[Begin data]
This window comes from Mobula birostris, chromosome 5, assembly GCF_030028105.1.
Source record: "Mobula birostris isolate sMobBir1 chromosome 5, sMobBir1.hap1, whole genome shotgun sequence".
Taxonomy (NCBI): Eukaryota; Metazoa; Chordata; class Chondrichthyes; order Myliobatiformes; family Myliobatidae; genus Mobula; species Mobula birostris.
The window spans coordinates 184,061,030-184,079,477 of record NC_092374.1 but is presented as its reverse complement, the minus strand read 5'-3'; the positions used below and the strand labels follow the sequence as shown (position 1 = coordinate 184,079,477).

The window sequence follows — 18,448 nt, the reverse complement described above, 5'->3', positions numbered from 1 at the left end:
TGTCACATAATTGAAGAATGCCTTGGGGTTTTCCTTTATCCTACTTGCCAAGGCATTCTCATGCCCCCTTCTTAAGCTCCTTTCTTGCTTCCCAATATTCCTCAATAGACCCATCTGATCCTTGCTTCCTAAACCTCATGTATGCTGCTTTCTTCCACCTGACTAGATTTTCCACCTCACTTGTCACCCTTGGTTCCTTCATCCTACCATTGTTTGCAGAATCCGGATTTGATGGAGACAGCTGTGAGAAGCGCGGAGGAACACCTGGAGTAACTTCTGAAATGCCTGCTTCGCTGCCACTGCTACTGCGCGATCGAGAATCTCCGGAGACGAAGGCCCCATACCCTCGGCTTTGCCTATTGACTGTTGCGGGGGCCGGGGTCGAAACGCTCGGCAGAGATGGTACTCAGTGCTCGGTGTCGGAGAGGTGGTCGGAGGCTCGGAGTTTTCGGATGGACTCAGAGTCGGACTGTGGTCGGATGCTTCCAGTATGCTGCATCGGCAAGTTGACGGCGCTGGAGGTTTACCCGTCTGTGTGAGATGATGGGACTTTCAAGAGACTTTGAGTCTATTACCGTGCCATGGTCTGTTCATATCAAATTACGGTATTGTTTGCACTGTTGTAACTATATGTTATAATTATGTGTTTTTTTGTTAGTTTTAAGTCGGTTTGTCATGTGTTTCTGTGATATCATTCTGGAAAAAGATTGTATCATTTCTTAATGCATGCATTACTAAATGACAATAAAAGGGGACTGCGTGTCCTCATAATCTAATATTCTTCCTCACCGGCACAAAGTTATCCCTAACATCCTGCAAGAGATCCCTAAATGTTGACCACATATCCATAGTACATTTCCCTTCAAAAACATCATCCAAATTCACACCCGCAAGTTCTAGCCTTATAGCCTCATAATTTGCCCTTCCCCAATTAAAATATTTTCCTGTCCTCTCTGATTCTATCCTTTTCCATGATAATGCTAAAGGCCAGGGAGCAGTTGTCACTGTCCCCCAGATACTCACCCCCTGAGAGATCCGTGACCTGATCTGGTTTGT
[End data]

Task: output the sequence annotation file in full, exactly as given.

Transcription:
This window comes from Mobula birostris, chromosome 5, assembly GCF_030028105.1.
Source record: "Mobula birostris isolate sMobBir1 chromosome 5, sMobBir1.hap1, whole genome shotgun sequence".
Taxonomy (NCBI): Eukaryota; Metazoa; Chordata; class Chondrichthyes; order Myliobatiformes; family Myliobatidae; genus Mobula; species Mobula birostris.
The window spans coordinates 184,061,030-184,079,477 of record NC_092374.1 but is presented as its reverse complement, the minus strand read 5'-3'; the positions used below and the strand labels follow the sequence as shown (position 1 = coordinate 184,079,477).

The window sequence follows — 18,448 nt, the reverse complement described above, 5'->3', positions numbered from 1 at the left end:
TGTCACATAATTGAAGAATGCCTTGGGGTTTTCCTTTATCCTACTTGCCAAGGCATTCTCATGCCCCCTTCTTAAGCTCCTTTCTTGCTTCCCAATATTCCTCAATAGACCCATCTGATCCTTGCTTCCTAAACCTCATGTATGCTGCTTTCTTCCACCTGACTAGATTTTCCACCTCACTTGTCACCCTTGGTTCCTTCATCCTACCATTGTTTGCAGAATCCGGATTTGATGGAGACAGCTGTGAGAAGCGCGGAGGAACACCTGGAGTAACTTCTGAAATGCCTGCTTCGCTGCCACTGCTACTGCGCGATCGAGAATCTCCGGAGACGAAGGCCCCATACCCTCGGCTTTGCCTATTGACTGTTGCGGGGGCCGGGGTCGAAACGCTCGGCAGAGATGGTACTCAGTGCTCGGTGTCGGAGAGGTGGTCGGAGGCTCGGAGTTTTCGGATGGACTCAGAGTCGGACTGTGGTCGGATGCTTCCAGTATGCTGCATCGGCAAGTTGACGGCGCTGGAGGTTTACCCGTCTGTGTGAGATGATGGGACTTTCAAGAGACTTTGAGTCTATTACCGTGCCATGGTCTGTTCATATCAAATTACGGTATTGTTTGCACTGTTGTAACTATATGTTATAATTATGTGTTTTTTTGTTAGTTTTAAGTCGGTTTGTCATGTGTTTCTGTGATATCATTCTGGAAAAAGATTGTATCATTTCTTAATGCATGCATTACTAAATGACAATAAAAGGGGACTGCGTGTCCTCATAATCTAATATTCTTCCTCACCGGCACAAAGTTATCCCTAACATCCTGCAAGAGATCCCTAAATGTTGACCACATATCCATAGTACATTTCCCTTCAAAAACATCATCCAAATTCACACCCGCAAGTTCTAGCCTTATAGCCTCATAATTTGCCCTTCCCCAATTAAAATATTTTCCTGTCCTCTCTGATTCTATCCTTTTCCATGATAATGCTAAAGGCCAGGGAGCAGTTGTCACTGTCCCCCAGATACTCACCCCCTGAGAGATCCGTGACCTGATCTGGTTTGT